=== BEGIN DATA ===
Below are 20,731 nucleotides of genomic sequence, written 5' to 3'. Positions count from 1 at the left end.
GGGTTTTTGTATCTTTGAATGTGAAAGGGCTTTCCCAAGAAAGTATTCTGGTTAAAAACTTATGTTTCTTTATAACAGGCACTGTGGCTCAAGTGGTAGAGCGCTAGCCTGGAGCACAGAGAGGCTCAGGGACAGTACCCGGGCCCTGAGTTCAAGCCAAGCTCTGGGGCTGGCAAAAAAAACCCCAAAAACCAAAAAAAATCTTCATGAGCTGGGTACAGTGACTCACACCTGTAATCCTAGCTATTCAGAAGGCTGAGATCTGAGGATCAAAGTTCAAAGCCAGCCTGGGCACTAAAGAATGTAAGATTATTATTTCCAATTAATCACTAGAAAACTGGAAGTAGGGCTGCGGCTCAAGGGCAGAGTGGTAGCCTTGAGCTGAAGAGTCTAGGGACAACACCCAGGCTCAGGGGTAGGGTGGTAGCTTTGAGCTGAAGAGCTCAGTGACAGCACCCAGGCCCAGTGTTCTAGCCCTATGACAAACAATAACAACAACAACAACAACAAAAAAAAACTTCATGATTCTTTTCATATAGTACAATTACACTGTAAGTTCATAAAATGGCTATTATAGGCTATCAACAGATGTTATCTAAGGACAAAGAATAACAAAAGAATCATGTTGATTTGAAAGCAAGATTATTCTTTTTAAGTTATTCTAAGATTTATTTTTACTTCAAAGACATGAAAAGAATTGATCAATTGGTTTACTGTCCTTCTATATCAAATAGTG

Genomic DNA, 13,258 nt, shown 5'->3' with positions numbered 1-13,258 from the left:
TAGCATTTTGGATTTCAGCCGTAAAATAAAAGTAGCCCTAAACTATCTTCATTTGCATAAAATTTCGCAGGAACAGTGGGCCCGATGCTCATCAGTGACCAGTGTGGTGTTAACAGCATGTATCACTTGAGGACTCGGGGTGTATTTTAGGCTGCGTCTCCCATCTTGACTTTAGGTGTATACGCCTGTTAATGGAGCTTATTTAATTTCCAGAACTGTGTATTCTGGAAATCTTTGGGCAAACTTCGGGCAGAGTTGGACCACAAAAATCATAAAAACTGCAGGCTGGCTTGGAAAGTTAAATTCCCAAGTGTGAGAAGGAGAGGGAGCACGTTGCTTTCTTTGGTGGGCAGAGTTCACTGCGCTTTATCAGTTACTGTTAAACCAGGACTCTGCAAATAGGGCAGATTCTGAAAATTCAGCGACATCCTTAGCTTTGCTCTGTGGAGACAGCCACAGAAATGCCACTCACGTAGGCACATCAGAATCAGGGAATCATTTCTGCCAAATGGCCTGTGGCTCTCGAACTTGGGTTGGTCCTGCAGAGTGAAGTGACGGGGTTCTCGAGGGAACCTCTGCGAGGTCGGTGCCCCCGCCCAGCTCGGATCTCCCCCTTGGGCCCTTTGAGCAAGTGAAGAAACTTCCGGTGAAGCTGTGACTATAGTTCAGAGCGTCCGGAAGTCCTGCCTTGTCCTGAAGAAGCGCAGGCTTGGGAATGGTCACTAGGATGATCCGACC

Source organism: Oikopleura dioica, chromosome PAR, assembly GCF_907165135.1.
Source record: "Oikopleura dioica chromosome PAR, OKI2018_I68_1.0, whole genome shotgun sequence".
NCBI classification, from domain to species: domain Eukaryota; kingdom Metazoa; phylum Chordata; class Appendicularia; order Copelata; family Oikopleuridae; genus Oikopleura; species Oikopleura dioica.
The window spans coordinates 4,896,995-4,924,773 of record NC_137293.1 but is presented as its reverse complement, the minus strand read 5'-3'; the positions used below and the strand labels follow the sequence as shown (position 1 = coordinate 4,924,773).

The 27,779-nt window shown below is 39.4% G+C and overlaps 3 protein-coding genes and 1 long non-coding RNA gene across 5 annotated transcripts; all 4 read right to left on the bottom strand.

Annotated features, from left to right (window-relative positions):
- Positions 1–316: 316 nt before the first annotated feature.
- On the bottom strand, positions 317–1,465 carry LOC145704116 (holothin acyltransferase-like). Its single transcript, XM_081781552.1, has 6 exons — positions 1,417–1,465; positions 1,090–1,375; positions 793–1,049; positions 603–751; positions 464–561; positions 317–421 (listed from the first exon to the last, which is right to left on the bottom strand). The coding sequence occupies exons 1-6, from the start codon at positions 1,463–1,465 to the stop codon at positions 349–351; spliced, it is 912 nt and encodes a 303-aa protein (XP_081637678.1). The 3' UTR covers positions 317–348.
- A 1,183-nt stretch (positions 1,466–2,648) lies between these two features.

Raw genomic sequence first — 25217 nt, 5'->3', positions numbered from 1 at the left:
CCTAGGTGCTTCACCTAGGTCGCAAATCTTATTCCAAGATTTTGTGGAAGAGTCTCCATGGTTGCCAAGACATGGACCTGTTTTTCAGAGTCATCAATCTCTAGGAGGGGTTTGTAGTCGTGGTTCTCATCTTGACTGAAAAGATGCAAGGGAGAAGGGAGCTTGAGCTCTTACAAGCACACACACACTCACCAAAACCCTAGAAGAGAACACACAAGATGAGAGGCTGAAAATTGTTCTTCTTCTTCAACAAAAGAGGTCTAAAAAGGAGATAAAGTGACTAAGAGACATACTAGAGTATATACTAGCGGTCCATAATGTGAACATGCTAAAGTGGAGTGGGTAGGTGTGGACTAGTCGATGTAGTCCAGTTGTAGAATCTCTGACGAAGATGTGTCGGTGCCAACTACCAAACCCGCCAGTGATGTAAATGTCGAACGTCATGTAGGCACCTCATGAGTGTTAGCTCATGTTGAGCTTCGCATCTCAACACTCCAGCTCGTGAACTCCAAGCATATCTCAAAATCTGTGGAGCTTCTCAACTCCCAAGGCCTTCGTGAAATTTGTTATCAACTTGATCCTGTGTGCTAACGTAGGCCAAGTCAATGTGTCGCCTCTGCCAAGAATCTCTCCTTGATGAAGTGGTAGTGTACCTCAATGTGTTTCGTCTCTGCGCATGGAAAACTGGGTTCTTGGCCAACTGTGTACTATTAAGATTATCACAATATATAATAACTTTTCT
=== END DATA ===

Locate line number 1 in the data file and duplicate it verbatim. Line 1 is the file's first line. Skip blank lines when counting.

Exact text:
Below are 20,731 nucleotides of genomic sequence, written 5' to 3'. Positions count from 1 at the left end.